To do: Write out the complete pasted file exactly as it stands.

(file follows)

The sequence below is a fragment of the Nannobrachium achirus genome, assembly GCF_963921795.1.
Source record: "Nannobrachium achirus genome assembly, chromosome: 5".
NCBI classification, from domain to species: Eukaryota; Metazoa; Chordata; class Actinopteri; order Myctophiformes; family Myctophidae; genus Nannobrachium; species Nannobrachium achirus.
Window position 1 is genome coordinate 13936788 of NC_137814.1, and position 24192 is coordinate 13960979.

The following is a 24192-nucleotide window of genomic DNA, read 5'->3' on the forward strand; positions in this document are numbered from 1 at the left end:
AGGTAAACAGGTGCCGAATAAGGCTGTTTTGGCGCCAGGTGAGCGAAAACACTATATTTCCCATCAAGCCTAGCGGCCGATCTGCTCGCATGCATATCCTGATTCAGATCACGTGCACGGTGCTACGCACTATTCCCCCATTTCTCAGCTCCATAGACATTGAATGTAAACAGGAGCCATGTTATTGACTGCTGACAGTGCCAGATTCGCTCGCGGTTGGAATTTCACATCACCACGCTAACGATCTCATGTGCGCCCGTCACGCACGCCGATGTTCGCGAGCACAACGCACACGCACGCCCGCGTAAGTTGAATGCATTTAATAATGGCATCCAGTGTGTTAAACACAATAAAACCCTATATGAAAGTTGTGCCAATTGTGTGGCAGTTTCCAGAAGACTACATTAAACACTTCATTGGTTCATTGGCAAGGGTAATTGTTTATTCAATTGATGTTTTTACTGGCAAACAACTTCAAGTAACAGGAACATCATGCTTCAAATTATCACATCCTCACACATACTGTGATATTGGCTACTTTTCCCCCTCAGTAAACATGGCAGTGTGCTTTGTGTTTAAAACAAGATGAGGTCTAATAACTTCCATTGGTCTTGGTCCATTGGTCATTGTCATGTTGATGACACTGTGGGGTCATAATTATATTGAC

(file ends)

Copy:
The sequence below is a fragment of the Nannobrachium achirus genome, assembly GCF_963921795.1.
Source record: "Nannobrachium achirus genome assembly, chromosome: 5".
NCBI classification, from domain to species: Eukaryota; Metazoa; Chordata; class Actinopteri; order Myctophiformes; family Myctophidae; genus Nannobrachium; species Nannobrachium achirus.
Window position 1 is genome coordinate 13936788 of NC_137814.1, and position 24192 is coordinate 13960979.

The following is a 24192-nucleotide window of genomic DNA, read 5'->3' on the forward strand; positions in this document are numbered from 1 at the left end:
AGGTAAACAGGTGCCGAATAAGGCTGTTTTGGCGCCAGGTGAGCGAAAACACTATATTTCCCATCAAGCCTAGCGGCCGATCTGCTCGCATGCATATCCTGATTCAGATCACGTGCACGGTGCTACGCACTATTCCCCCATTTCTCAGCTCCATAGACATTGAATGTAAACAGGAGCCATGTTATTGACTGCTGACAGTGCCAGATTCGCTCGCGGTTGGAATTTCACATCACCACGCTAACGATCTCATGTGCGCCCGTCACGCACGCCGATGTTCGCGAGCACAACGCACACGCACGCCCGCGTAAGTTGAATGCATTTAATAATGGCATCCAGTGTGTTAAACACAATAAAACCCTATATGAAAGTTGTGCCAATTGTGTGGCAGTTTCCAGAAGACTACATTAAACACTTCATTGGTTCATTGGCAAGGGTAATTGTTTATTCAATTGATGTTTTTACTGGCAAACAACTTCAAGTAACAGGAACATCATGCTTCAAATTATCACATCCTCACACATACTGTGATATTGGCTACTTTTCCCCCTCAGTAAACATGGCAGTGTGCTTTGTGTTTAAAACAAGATGAGGTCTAATAACTTCCATTGGTCTTGGTCCATTGGTCATTGTCATGTTGATGACACTGTGGGGTCATAATTATATTGAC